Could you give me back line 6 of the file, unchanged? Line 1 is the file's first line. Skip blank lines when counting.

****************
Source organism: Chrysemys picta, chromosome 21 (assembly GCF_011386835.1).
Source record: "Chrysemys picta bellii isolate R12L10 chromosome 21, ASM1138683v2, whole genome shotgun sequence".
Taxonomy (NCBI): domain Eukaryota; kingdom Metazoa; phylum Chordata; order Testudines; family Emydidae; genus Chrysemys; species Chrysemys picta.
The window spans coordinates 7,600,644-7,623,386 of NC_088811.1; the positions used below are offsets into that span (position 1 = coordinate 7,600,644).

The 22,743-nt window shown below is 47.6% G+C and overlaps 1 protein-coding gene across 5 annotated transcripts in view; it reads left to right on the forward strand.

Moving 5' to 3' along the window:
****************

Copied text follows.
Moving 5' to 3' along the window: